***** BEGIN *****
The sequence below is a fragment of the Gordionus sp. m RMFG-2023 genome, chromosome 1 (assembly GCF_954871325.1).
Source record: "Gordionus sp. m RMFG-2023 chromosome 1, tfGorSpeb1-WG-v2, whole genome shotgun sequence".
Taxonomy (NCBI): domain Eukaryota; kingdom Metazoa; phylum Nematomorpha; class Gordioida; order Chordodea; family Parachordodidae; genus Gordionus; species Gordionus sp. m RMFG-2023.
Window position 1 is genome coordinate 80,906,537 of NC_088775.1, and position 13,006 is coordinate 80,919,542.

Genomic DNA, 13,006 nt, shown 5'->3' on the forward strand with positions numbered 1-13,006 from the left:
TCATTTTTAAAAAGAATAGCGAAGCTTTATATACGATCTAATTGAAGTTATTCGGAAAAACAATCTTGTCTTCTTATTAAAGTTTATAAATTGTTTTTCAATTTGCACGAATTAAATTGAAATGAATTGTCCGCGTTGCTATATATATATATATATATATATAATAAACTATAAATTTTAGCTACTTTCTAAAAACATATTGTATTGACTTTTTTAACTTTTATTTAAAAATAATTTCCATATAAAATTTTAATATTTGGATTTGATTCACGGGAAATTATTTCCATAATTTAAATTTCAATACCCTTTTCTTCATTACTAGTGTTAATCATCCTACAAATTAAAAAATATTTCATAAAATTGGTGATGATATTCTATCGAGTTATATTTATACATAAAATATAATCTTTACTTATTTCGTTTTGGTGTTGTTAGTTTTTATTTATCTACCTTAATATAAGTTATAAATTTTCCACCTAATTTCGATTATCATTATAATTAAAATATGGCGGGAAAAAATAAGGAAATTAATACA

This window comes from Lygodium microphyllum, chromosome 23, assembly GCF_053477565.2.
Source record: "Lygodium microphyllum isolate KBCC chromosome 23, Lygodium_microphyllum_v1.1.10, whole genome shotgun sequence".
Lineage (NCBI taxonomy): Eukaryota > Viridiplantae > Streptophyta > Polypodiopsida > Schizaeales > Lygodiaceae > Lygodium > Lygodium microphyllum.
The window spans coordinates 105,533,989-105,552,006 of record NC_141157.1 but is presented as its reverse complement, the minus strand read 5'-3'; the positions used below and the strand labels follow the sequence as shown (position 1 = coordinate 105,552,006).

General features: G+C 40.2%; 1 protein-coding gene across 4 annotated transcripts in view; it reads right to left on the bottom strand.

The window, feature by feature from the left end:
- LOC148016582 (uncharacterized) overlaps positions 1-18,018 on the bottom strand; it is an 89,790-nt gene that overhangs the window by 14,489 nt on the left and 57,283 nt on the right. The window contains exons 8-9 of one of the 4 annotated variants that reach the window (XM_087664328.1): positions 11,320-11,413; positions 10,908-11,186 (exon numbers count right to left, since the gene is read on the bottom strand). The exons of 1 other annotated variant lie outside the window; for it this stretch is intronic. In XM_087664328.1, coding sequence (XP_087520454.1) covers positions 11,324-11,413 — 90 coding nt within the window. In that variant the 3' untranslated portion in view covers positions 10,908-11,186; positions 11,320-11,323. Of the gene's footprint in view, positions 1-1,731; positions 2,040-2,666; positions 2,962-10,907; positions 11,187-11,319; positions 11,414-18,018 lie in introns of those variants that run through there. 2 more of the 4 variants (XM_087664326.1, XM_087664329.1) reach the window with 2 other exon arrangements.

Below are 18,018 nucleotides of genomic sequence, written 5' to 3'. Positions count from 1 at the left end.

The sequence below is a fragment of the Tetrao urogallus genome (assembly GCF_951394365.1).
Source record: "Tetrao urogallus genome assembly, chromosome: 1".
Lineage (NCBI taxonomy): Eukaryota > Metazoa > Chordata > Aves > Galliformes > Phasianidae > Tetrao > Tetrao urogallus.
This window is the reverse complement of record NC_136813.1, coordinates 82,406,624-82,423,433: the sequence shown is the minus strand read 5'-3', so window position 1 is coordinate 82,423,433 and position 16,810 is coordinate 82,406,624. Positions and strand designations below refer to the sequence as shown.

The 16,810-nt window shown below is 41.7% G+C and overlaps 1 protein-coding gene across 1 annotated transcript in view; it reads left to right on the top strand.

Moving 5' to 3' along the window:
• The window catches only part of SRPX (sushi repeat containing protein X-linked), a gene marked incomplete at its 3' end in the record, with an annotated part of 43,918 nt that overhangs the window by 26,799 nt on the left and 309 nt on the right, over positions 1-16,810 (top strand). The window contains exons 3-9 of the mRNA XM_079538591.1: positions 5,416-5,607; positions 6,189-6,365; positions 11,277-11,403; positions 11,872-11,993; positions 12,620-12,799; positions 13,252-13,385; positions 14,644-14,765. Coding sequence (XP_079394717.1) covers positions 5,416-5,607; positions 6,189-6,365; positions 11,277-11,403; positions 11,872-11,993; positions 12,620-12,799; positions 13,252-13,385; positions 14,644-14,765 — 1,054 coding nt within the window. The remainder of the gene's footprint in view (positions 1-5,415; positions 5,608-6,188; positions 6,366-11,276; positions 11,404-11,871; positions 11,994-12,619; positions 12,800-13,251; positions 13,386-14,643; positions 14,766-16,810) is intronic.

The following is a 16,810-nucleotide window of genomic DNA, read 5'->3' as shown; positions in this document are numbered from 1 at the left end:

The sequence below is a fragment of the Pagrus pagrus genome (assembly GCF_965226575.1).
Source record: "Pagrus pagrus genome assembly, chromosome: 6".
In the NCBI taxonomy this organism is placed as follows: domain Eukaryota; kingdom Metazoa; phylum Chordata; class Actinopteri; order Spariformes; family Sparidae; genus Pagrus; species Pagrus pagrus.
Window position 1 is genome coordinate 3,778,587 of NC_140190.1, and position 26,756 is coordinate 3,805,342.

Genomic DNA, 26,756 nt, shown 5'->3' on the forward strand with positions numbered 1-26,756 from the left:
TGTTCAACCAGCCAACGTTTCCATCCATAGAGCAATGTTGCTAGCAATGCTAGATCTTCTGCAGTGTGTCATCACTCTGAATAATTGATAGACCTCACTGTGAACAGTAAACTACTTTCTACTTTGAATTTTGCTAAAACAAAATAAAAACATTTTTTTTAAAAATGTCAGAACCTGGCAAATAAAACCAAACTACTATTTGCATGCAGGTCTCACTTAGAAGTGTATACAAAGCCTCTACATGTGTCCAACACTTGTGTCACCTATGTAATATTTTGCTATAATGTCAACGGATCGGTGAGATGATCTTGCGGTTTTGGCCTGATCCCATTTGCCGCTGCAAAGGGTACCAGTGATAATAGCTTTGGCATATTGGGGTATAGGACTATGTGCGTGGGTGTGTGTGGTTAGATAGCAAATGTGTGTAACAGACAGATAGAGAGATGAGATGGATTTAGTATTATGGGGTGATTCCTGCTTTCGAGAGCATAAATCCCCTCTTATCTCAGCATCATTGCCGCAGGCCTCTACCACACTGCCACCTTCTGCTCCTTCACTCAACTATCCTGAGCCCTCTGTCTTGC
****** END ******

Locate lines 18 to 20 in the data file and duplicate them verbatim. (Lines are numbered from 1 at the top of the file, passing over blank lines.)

This window is the reverse complement of record NC_136813.1, coordinates 82,406,624-82,423,433: the sequence shown is the minus strand read 5'-3', so window position 1 is coordinate 82,423,433 and position 16,810 is coordinate 82,406,624. Positions and strand designations below refer to the sequence as shown.

The 16,810-nt window shown below is 41.7% G+C and overlaps 1 protein-coding gene across 1 annotated transcript in view; it reads left to right on the top strand.

Moving 5' to 3' along the window: